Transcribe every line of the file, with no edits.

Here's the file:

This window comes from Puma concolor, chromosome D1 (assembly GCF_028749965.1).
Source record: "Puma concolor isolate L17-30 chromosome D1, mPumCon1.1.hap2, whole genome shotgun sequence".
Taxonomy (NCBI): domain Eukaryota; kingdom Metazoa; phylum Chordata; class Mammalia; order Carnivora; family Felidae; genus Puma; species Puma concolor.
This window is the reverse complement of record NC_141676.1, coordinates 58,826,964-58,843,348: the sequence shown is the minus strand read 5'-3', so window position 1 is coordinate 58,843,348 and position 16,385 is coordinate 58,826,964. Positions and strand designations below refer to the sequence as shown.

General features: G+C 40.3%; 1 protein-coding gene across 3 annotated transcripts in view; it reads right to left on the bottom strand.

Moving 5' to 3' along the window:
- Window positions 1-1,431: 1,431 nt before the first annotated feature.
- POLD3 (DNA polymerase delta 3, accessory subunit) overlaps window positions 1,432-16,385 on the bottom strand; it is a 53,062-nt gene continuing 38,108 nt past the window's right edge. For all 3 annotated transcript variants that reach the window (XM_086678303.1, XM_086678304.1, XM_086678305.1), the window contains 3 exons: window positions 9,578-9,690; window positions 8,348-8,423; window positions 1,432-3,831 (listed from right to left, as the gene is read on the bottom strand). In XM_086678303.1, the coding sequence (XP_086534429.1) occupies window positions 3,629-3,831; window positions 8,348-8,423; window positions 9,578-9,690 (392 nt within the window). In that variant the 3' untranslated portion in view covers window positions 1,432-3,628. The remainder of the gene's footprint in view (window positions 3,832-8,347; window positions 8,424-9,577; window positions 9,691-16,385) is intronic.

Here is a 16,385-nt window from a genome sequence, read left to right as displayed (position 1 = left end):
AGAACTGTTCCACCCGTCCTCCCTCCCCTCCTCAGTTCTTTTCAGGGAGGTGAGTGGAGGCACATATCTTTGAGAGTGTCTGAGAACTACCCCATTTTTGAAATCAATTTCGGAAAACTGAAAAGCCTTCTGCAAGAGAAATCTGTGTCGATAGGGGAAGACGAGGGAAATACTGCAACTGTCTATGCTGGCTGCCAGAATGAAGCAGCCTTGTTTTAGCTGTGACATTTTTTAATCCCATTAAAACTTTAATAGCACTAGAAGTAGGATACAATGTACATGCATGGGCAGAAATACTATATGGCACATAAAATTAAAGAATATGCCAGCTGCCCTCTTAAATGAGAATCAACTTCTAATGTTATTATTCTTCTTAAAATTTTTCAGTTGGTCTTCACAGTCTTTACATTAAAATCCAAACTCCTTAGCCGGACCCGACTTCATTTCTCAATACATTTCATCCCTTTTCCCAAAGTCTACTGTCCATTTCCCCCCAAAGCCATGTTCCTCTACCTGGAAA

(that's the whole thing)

This window comes from Puma concolor, chromosome D1 (assembly GCF_028749965.1).
Source record: "Puma concolor isolate L17-30 chromosome D1, mPumCon1.1.hap2, whole genome shotgun sequence".
Taxonomy (NCBI): domain Eukaryota; kingdom Metazoa; phylum Chordata; class Mammalia; order Carnivora; family Felidae; genus Puma; species Puma concolor.
This window is the reverse complement of record NC_141676.1, coordinates 58,826,964-58,843,348: the sequence shown is the minus strand read 5'-3', so window position 1 is coordinate 58,843,348 and position 16,385 is coordinate 58,826,964. Positions and strand designations below refer to the sequence as shown.

General features: G+C 40.3%; 1 protein-coding gene across 3 annotated transcripts in view; it reads right to left on the bottom strand.

Moving 5' to 3' along the window:
- Window positions 1-1,431: 1,431 nt before the first annotated feature.
- POLD3 (DNA polymerase delta 3, accessory subunit) overlaps window positions 1,432-16,385 on the bottom strand; it is a 53,062-nt gene continuing 38,108 nt past the window's right edge. For all 3 annotated transcript variants that reach the window (XM_086678303.1, XM_086678304.1, XM_086678305.1), the window contains 3 exons: window positions 9,578-9,690; window positions 8,348-8,423; window positions 1,432-3,831 (listed from right to left, as the gene is read on the bottom strand). In XM_086678303.1, the coding sequence (XP_086534429.1) occupies window positions 3,629-3,831; window positions 8,348-8,423; window positions 9,578-9,690 (392 nt within the window). In that variant the 3' untranslated portion in view covers window positions 1,432-3,628. The remainder of the gene's footprint in view (window positions 3,832-8,347; window positions 8,424-9,577; window positions 9,691-16,385) is intronic.

Here is a 16,385-nt window from a genome sequence, read left to right as displayed (position 1 = left end):
AGAACTGTTCCACCCGTCCTCCCTCCCCTCCTCAGTTCTTTTCAGGGAGGTGAGTGGAGGCACATATCTTTGAGAGTGTCTGAGAACTACCCCATTTTTGAAATCAATTTCGGAAAACTGAAAAGCCTTCTGCAAGAGAAATCTGTGTCGATAGGGGAAGACGAGGGAAATACTGCAACTGTCTATGCTGGCTGCCAGAATGAAGCAGCCTTGTTTTAGCTGTGACATTTTTTAATCCCATTAAAACTTTAATAGCACTAGAAGTAGGATACAATGTACATGCATGGGCAGAAATACTATATGGCACATAAAATTAAAGAATATGCCAGCTGCCCTCTTAAATGAGAATCAACTTCTAATGTTATTATTCTTCTTAAAATTTTTCAGTTGGTCTTCACAGTCTTTACATTAAAATCCAAACTCCTTAGCCGGACCCGACTTCATTTCTCAATACATTTCATCCCTTTTCCCAAAGTCTACTGTCCATTTCCCCCCAAAGCCATGTTCCTCTACCTGGAAA